Additional comments by Jon Roland on the review of the film Waco: The Rules of Engagement, in the San Francisco Chronicle, incorporating information provided by Mike McNulty ( in brackets [], a radio talk show host in Colorado who was involved in the production of the film:

(1) The film does not indicate that "the FBI accidentally started the fire". It strongly indicates that they started it intentionally. [Future cuts of the film will show this more clearly.] It shows that two unexploded 40mm incendiary grenades of the kind only used by the government were found. [One was found outside, and one inside the dining area. The one found outside was better preserved, and had a fuse failure. It was lying in a pool of melted metal. Both were of the same design, with no identifying markings, but identified by weapons experts as "contract" devices of the kind used by U.S. government black ops teams when they don't want there to be evidence that can be traced back to them. These devices were too sophisticated to have been made by the Davidians.] It did not mention the fact that CS mist [or dust] could have been ignited by any spark, including those caused by bullets striking hard targets, or by a tracer or incendiary round. The infrared surveillance video clearly showed two persons firing automatic weapons into the building, from a position behind the tanks inserting the CS mist, [about 6-8 minutes] before the first bursts of flame inside at the points of insertion.

(2) Contrary to the statement "The film leaves that question (which side started firing first) open", it indicates that the first shots were fired by ATF agents.

[There are 5 possibilities:

  1. ATF agents shot the dogs.
  2. ATF agents fired through the door at Koresh.
  3. Agents (not necessarily ATF) fired from the helicopters.
  4. An ATF agent accidentally discharged a weapon as he was getting out of the trailer.
  5. The Davidians fired first.]

But the possibility that the Davidians fired first seems unlikely based on the testimony of attorney Dick DeGuerin, who visited the site during the standoff, and stated that the bulletholes through the missing front door were all inward.

(3) The film has a statement by the attorney for Koresh's grandmother that, as he was leaving the area, he heard a government agent say that the grandmother should "say good-bye" to her grandson, clearly indicating a consensus intention on the part of the agents that all the Davidians would be killed.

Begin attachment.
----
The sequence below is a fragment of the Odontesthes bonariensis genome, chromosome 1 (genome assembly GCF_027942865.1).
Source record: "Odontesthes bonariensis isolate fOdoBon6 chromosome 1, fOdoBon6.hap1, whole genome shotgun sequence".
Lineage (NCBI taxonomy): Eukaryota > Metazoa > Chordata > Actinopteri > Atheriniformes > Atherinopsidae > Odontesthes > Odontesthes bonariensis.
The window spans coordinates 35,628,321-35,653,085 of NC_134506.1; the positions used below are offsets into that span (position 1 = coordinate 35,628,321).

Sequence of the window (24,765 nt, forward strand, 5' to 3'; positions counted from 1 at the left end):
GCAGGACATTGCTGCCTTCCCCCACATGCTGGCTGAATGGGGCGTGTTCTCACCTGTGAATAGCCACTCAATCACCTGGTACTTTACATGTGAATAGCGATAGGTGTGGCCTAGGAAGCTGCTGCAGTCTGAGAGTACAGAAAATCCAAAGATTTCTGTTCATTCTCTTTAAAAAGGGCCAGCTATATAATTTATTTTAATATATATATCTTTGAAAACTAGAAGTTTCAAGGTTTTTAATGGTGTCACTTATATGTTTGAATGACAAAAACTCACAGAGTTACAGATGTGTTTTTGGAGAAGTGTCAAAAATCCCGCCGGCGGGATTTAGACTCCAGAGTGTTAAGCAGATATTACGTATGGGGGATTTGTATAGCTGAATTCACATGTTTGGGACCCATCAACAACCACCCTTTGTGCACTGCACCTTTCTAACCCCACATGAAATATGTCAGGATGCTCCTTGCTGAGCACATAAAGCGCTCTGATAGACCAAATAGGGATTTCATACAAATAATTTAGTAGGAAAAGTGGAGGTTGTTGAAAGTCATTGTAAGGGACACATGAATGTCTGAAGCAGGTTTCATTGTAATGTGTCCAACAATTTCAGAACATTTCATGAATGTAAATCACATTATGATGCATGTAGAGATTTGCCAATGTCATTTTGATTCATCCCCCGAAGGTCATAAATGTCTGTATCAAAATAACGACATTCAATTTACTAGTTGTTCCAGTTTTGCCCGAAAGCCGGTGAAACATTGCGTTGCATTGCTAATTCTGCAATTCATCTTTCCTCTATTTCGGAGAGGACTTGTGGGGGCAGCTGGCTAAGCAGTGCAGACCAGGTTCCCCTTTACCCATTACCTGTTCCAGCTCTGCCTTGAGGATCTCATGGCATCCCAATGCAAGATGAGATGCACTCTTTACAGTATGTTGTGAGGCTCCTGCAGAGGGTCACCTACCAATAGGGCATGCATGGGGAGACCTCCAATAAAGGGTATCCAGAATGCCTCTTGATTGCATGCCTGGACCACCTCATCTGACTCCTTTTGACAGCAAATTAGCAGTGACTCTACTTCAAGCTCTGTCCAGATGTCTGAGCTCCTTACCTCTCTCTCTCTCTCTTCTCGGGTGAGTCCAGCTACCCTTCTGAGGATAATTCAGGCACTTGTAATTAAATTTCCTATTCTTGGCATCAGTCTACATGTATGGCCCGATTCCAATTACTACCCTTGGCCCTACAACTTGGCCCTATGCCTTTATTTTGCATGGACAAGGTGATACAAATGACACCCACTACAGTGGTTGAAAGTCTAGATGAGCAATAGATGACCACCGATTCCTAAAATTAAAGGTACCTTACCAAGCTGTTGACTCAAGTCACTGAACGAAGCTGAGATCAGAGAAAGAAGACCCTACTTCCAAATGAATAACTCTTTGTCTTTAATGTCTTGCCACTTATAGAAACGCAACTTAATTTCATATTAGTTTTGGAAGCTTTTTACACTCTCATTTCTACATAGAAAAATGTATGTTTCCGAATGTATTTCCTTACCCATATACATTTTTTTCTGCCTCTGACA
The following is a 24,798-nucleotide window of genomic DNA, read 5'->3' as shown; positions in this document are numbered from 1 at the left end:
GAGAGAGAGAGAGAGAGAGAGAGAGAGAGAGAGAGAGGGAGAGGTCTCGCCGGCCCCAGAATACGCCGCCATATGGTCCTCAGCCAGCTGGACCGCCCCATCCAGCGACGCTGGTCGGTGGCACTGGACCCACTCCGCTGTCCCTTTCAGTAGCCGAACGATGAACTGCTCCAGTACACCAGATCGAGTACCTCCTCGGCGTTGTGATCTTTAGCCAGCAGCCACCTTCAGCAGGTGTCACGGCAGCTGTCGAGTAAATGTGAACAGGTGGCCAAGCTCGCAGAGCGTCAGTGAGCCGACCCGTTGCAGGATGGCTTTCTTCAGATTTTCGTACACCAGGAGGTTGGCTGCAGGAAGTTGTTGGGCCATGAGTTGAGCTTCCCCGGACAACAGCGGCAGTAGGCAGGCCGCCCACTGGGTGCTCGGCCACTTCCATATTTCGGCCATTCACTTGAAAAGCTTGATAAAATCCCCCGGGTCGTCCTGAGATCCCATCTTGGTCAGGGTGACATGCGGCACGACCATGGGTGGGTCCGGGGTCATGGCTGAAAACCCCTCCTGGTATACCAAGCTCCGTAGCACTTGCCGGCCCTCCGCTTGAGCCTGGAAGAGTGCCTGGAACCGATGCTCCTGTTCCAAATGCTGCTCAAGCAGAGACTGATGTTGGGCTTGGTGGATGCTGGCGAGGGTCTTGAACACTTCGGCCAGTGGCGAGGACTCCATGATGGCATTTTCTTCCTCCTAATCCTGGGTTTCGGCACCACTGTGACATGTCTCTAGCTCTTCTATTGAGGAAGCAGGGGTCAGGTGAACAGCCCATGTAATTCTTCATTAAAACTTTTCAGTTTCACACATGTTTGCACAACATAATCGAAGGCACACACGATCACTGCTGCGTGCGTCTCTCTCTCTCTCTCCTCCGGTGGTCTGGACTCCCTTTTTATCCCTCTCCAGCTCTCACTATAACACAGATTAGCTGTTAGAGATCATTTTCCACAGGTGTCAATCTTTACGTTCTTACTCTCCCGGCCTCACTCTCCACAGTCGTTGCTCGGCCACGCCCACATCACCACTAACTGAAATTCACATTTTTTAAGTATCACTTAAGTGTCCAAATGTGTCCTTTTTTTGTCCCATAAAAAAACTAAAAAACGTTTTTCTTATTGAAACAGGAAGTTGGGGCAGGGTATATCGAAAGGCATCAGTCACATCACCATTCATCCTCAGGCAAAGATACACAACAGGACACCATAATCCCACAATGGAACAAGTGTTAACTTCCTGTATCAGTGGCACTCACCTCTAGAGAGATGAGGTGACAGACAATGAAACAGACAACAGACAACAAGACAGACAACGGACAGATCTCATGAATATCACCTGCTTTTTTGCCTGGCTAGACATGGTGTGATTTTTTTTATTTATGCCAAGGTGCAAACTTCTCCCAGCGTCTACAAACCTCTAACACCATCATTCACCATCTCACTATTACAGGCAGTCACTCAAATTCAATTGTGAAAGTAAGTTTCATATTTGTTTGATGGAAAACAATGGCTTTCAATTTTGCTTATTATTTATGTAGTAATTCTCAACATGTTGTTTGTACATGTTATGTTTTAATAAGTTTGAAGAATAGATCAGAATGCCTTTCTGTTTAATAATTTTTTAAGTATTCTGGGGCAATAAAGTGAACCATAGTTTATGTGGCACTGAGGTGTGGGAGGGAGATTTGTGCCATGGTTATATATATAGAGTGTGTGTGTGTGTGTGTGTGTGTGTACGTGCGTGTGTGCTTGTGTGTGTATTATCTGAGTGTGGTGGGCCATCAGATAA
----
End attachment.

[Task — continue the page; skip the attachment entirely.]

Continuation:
(4) The photos of some of the Davidians' remains clearly showed that they were run over by tanks before they burned. The photo of the twisted body of the burned child clearly indicated death from the cyanide gas produced by the burning of the CS mist or dust.

(5) The film leaves open the question of how decisions were made by government agents during the standoff, indicating that the outcome may not have been the result of a high-level decision so much as the result of a kind of a callous and vindictive mob psychology on the part of the agents. Their behavior showed clear signs of people who were not part of a disciplined force, but largely out of control, at all levels of the chain of command. However, FBI agent-in-charge Jeff Jamar could not have been unaware of how his agents were starting the fires, and his statement on tape how he decided not to allow fire trucks in to fight the fires and rescue the people inside indicates that the decision to burn the Davidians out was made on at least his level of command, if not higher.

[It is not certain that the personnel doing most of the firing were FBI agents. An article by Jim Pate in the July, 1996, issue of Soldier of Fortune magazine argued that they may have been a black ops team, perhaps contract. The FBI would be legally responsible, but Jamar and Rogers (the agent below him in the chain of command at the scene) may not have been in control of that black ops team.]

(6) The film provided convincing evidence that there was indeed automatic weapons fire directed at the compound from helicopters, and, at one point in the audio tape, an FBI negotiator admitted it. [A future cut of the film footage will show this even more convincingly.]

(7) Although people might like to deny the possibility that agents of their own government could be guilty of mass murder, if one takes away the fact of who pays them and looks on them as unaffiliated, the evidence of the film makes a case for mass murder that would convict them in almost any honest court.

[The best way to get public exposure for this film is to contact your local theater managers and ask them to contact Somford to arrange to show the film.]

For information on the film, Waco: The Rules of Engagement, contact Somford Entertainment, 8721 Sunset Blvd. #105, Los Angeles, CA 90069, 310/289-3900, 289-3909 Fax, Dan Gifford, President.

Text version of the above document.

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